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‘It’s Not OK to Turn a Blind Eye to Bullying’

Fairfax High students pledge to stand by each other.

Signing their anti-bullying footprints are (from left) Andrew Orvedahl, Alex Brunner and Kyle Wilkinson.

Signing their anti-bullying footprints are (from left) Andrew Orvedahl, Alex Brunner and Kyle Wilkinson. Photo by Bonnie Hobbs.

Children of all ages get bullied and bully others, themselves. It’s not true of all children, but it’s true of enough of them that Fairfax County and City of Fairfax schools want to do something about it.

Last year, schools in the Chantilly High Pyramid held a Bullying Awareness Week to address and eventually eradicate this problem. The theme was “Stand by Me,” emphasizing support for the person being bullied, and it was the theme of this year’s week, Nov. 18-22, as well.

But this time, the initiative was expanded to all Cluster VII schools, including those in the Fairfax High pyramid. Besides the high school, Daniels Run, Eagle View, Fairfax Villa, Providence and Willow Springs elementary schools, plus Lanier Middle School all participated.

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Sophomore Dorcas Osei-Adjei signs her footprint.

“It’s important for students to stand up for others,” said Fairfax High counselor Donna Leone. “One of the reasons students may not come to school is that they may not feel safe. So by promoting anti-bullying, it makes for a more-supportive school environment and may change the way students act toward one another.”

THE FIRST DAY of Bullying Awareness Week, each school began the conversation around the definition of bullying. All teachers wore blue, “Stand by Me” T-shirts reflecting Fairfax High’s school colors and bearing the words, “No bullying.”

Cluster VII defines a bully as someone who “repeatedly uses words or actions to intentionally cause physical or emotional harm to another person.” During the week, students learned how to handle themselves if faced with a bullying situation and how bystanders can help someone being bullied. They also learned peaceful ways to solve problems.

In addition, students took a pledge stating: “I will not bully others; I will stand up to help others being bullied; I will report bullying to an adult; if I see something, I will say something; I know sticking up for someone is the right thing to do. I will stand by you; in return, I hope you will stand by me.”

Afterwards, they each wrote their name inside a paper footprint and received a blue wristband bearing the words, “Stand by Me.” The written pledge was then prominently displayed in each school, surrounded by the footprints.

At Fairfax, members of the Student Leadership class and the Gay Straight Alliance Club were stationed in the cafeteria during lunches, passing out wristbands and paper footprints. Teachers took the pledge, too, vowing to not tolerate bullying in their classrooms and to help students stand up for others being bullied. They then hung the words outside their classroom doors.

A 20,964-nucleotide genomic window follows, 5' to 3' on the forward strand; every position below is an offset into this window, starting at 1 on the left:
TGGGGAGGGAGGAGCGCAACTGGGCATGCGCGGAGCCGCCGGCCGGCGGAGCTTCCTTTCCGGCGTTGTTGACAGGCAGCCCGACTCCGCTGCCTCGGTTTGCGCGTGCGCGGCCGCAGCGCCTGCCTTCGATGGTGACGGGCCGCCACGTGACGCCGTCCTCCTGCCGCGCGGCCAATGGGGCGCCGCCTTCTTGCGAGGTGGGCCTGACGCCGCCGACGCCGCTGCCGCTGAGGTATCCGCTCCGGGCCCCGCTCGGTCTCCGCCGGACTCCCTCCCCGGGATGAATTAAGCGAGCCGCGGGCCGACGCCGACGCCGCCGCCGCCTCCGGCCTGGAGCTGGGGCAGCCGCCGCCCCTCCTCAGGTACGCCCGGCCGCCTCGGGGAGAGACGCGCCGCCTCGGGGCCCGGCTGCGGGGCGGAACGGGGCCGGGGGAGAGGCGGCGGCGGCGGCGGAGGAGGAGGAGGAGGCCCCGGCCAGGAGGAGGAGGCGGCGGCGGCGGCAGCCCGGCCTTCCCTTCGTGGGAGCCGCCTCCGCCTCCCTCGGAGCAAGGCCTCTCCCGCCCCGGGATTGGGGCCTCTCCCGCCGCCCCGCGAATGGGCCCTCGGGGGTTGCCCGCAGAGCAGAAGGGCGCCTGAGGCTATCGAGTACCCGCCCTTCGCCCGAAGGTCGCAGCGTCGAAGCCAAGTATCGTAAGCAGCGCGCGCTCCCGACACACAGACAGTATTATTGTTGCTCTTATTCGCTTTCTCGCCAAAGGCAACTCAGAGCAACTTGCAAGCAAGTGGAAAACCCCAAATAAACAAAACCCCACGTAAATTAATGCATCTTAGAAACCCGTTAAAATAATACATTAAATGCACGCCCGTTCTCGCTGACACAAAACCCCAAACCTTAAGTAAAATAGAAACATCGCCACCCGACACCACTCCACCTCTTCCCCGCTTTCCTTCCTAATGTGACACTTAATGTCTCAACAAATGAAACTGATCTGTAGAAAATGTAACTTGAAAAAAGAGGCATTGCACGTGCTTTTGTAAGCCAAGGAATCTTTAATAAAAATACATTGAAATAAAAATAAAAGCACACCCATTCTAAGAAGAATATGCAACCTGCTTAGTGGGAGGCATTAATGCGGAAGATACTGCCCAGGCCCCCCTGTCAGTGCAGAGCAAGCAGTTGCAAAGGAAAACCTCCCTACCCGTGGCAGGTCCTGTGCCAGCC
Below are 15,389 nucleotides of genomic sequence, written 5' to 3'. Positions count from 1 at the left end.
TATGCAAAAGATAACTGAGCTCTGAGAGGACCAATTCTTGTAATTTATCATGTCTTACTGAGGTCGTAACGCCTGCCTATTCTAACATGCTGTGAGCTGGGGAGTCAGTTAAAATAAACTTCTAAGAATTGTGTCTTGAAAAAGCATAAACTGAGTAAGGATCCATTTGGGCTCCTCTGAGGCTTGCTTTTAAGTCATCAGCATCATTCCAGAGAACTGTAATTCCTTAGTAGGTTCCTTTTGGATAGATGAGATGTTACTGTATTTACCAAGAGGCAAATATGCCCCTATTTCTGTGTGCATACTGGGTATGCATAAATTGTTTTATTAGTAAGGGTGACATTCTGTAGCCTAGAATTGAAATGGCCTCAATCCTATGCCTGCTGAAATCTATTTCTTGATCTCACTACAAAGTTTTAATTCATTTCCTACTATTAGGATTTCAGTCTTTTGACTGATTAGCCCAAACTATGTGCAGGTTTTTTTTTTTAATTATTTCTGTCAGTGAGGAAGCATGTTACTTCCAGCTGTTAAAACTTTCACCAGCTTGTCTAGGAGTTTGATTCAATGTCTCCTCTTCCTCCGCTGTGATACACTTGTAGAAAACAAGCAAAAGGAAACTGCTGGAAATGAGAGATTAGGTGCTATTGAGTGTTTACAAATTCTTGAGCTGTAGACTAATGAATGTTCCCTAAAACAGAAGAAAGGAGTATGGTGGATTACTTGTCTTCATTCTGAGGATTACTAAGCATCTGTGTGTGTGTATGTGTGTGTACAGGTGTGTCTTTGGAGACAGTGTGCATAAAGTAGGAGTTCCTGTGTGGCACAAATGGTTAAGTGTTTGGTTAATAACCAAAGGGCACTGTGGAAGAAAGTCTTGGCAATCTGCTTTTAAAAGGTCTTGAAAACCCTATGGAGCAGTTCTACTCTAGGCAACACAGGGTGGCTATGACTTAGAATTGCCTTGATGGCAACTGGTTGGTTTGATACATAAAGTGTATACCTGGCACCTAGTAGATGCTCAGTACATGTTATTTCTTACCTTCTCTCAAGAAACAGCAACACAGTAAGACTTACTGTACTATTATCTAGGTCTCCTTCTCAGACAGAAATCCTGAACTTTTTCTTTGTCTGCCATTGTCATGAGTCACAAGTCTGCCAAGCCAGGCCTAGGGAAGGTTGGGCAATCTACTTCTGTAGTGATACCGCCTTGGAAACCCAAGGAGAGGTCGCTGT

On scrolling announcements on TVs throughout the school, anti-bullying information was presented. It described what cyber-bullying is, plus what it means to visually harass someone, such as writing a person’s name along with sexual remarks or making obscene gestures. And on the last day of that week, all students wore blue in support of the week’s activities and message.

“When students show kindness and compassion toward each other, it makes for a better school environment,” said Leone. “And that, in turn, leads to better academic achievement.”

After taking the pledge, Nov. 21, several students told The Connection why it’s important to educate teens about bullying and its dangers. “Bullying is really bad, and it’s something people should stand against,” said sophomore Dorcas Osei-Adjei.

Senior Sabrina Bastos said, “So much bullying goes unnoticed. So any little thing that makes people think about it will hopefully stop bullying.”

“It’s good to make people aware that bullying exists and that, if they see it happening, they should report it or stop it,” added classmate Selina Cardin.

ALSO A SENIOR, Andrew Orvedahl said Bullying Awareness Week makes a statement: “We’re telling people it’s not OK, instead of turning a blind eye to bullying. Edmund Burke, a member of British Parliament, said, ‘All it takes for the triumph of evil is for good men to do nothing.’”

“I know how it feels to be bullied and how much pain it causes,” said junior Alex Brunner. “So people should realize how their actions and words can influence the person they’re bullying to do something drastic.”

Senior Kyle Wilkinson said, “I’ve always thought keeping people happy should be a priority in one’s life – and putting a stop to bullying would be a phenomenal start.”

“I don’t think bullying’s a big problem in our school,” said senior Amanda McGuire. “But this brings light to it and makes you think more about the things you do subconsciously that may not seem like bullying to you, but really are. It’s also pretty cool that this is being done in the whole [Fairfax] Pyramid, so it’s like a communitywide effort.”

Classmate Howard Kim said there are some students afraid to come to school and unable to sleep at night because they’ve been bullied. “When you bully someone, it hurts people,” he said. “Sometimes they’ll hide it, so you can’t see the harm it does, but it eats them from the inside out.”

Junior Kristina Nguyen said the week was “really beneficial because people don’t know bullying is going on because it can be discreet. But it still hurts the same way. So this lets people know bullying is a real thing and we should treat people nicely because we don’t know what they’re going through.”